Reciprocal Modulation of Olfaction and Energy Balance via the Voltage-Gated Potassium Channel, Kv1.3
Tucker, Kristal R., 1972- (author)
Fadool, Debra Ann (professor directing dissertation)
Roper, Michael (university representative)
Meredith, Michael (committee member)
Overton, J. Michael (committee member)
Trombley, Paul Q. (committee member)
Keller, Laura (committee member)
Department of Biological Science (degree granting department)
Florida State University (degree granting institution)
The voltage-gated potassium channel, Kv1.3, carries 60-80% outward current in the olfactory bulb (OB) primary output neuron, the mitral cell. Gene-targeted deletion of the Kv1.3, produces lean mice that have supernumerary and heterogeneous glomeruli and an increased ability to detect and discriminate odors. These skinny and "super-smeller" phenotypes exhibited by Kv1.3-null mice, suggest a role for Kv1.3 in both olfactory and metabolic sensitivity. To understand how Kv1.3 gene-targeted deletion affect mitral cell electrical sensitivity, the current evoked properties of mitral cells from Kv1.3-null and wildtype (WT) mice were evaluated by current-clamp slice electrophysiology. Gene-targeted deletion of Kv1.3 resulted in an increased action potential firing frequency, modified action potential kinetics, and a more depolarized resting membrane potential. These results suggest that decreased expression or conductance of Kv1.3 will increase the sensitivity of mitral cells to stimulation. There are several natural modulators of Kv1.3 activity including brain derived neurotrophic factor (BDNF), insulin, adenosine triphosphate (ATP) and reactive oxygen species (ROS) that are also important metabolism related factors. ATP and ROS are products of glucose metabolism. Heterologously expressed Kv1.3 channels were found to be sensitive to D- but not L-glucose via voltage-clamp electrophyology. Mitral cells have previously been shown to be sensitive to BDNF and insulin via modulation of Kv1.3 activity, glucose sensitivity has not been examined. To understand how changing glucose concentrations affect mitral cell electrical sensitivity, the current evoked properties of mitral cells from Kv1.3-null and wildtype (WT) mice were evaluated in the presence of 0, 5, 10 and 20 mM D-glucose by current-clamp slice electrophysiology. Like the hypothalamus, the OB contained two populations of glucose-sensitive mitral cells; glucose excited and glucose inhibited. Mitral cells from Kv1.3-null mice were insensitive to changing glucose concentrations. To explore the correlation between Kv1.3, metabolism, and olfaction, 11 week old mice were maintained on a moderately high-fat diet (MHF, 32% fat) for 26 weeks. Following treatment, the systems physiological parameters of body weight, respiration, locomotion, and ingestive behaviors were quantified in a custom-designed, computer-interfaced, metabolic chamber. Diet-induced obese (DIO) mice exhibited a 47% increase in body weight where as Kv1.3-null mice were resistant to DIO as a result of a significant increase in basal metabolic rate linked to the MHF challenge. Bilateral olfactory bulbectomy (OBX) in a Kv1.3-null background yielded mice that were no longer resistant to DIO resulting in weight gain. OBX actually prevented the MHF-induced increase in basal metabolic rate in these Kv1.3-null mice. Selective, olfactory bulb specific blockade of Kv1.3 resulted in a selective upregulation of basal or light phase metabolic rate in MHF and, to a lesser extent, control fat-diet (CF) treated WT mice. These results suggest that natural changes in the sensitivity of the OB by modulation of Kv1.3 via energetically important molecules such as insulin and glucose, could contribute to the body's natural metabolic response to fat intake. Kv1.3 is also involved in weight and metabolic modulation in a genetic model of obesity. Gene-targeted deletion of Kv1.3 in a mouse model of genetic obesity, the melanocorton receptor 4-null (MC4R-null) mouse, reduced body weight by decreasing fat deposition and subsequent fasting leptin levels, without changing overall growth, fasting blood glucose, or serum insulin. Light-phase mass-specific metabolic rate and locomotor activity were not affected by genetic deletion of Kv1.3 in MC4R-null mice but dark-phase locomotor activity and mass-specific metabolism were significantly increased resulting in increased total energy expenditure. These results suggest that not only is the olfactory system modulated by energy availability, the olfactory system can also modulate energy balance. One way for the system to accomplish this is to modulate the sensitivity of the olfactory system output, the mitral cells, via Kv1.3 regulation.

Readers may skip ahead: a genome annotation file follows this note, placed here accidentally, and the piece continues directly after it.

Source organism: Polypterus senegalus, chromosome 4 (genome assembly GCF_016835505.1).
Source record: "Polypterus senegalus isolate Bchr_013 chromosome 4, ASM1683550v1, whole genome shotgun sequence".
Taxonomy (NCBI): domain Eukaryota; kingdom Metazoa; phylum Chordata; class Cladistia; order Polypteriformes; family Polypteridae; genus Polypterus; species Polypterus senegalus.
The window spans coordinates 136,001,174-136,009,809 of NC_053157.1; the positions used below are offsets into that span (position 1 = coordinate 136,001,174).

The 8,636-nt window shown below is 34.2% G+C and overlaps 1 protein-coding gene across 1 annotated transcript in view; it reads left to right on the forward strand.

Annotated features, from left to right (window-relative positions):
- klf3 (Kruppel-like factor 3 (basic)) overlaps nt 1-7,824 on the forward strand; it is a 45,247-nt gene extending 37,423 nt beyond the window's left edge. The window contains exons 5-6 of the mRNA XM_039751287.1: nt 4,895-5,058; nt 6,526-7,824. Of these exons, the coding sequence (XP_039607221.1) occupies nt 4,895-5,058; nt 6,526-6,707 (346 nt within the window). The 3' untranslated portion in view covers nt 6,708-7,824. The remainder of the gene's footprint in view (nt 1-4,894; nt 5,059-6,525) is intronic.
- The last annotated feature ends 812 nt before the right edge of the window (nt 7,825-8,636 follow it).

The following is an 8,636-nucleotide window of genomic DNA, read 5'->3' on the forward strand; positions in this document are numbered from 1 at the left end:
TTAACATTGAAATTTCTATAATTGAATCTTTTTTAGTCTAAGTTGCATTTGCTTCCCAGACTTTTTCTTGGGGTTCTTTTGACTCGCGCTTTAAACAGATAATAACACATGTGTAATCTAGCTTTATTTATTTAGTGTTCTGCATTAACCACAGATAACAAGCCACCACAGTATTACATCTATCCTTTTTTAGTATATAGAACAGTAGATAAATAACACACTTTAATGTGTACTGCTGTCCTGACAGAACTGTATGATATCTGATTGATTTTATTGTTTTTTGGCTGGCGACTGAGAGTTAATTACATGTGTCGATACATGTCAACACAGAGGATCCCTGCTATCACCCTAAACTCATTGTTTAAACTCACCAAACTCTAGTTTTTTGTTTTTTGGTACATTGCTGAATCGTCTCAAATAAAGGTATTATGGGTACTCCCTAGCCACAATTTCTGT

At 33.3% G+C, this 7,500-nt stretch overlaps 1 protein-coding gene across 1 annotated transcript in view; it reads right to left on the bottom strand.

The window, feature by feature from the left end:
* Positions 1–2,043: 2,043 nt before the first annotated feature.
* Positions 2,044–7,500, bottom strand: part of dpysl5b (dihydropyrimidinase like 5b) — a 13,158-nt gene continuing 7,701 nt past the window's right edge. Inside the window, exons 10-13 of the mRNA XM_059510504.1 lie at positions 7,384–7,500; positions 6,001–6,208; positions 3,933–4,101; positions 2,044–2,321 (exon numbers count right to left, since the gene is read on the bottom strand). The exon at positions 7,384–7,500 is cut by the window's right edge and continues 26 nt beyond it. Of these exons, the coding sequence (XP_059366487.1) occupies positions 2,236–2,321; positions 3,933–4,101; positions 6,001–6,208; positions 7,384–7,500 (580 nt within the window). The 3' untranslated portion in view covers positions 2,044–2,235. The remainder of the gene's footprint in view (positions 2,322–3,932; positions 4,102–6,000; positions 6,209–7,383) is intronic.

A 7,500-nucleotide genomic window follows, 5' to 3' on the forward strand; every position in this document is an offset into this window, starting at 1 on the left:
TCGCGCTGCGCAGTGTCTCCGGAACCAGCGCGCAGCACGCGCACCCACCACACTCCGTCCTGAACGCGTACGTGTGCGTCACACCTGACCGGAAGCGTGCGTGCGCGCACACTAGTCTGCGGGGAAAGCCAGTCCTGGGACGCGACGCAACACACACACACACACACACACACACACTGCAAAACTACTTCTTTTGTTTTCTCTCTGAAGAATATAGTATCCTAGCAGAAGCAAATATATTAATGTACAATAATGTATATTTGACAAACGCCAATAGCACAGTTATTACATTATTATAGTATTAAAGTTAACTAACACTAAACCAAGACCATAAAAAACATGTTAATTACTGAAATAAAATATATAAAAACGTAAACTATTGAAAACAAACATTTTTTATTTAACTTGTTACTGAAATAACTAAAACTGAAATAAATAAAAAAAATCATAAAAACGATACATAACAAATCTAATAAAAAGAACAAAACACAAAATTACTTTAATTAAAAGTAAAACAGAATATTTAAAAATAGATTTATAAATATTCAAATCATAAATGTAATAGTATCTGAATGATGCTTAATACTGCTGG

Glucose Sensitivity, Metabolism, Potassium Channel, Kv1.3, MC4R, Olfaction, Obesity
August 16, 2010.
A Dissertation Submitted to the Department of Biological Science, Program in Neuroscience in Partial Fulfillment of the Requirements for the Degree of Doctor of Philosophy.
Includes bibliographical references.
Florida State University
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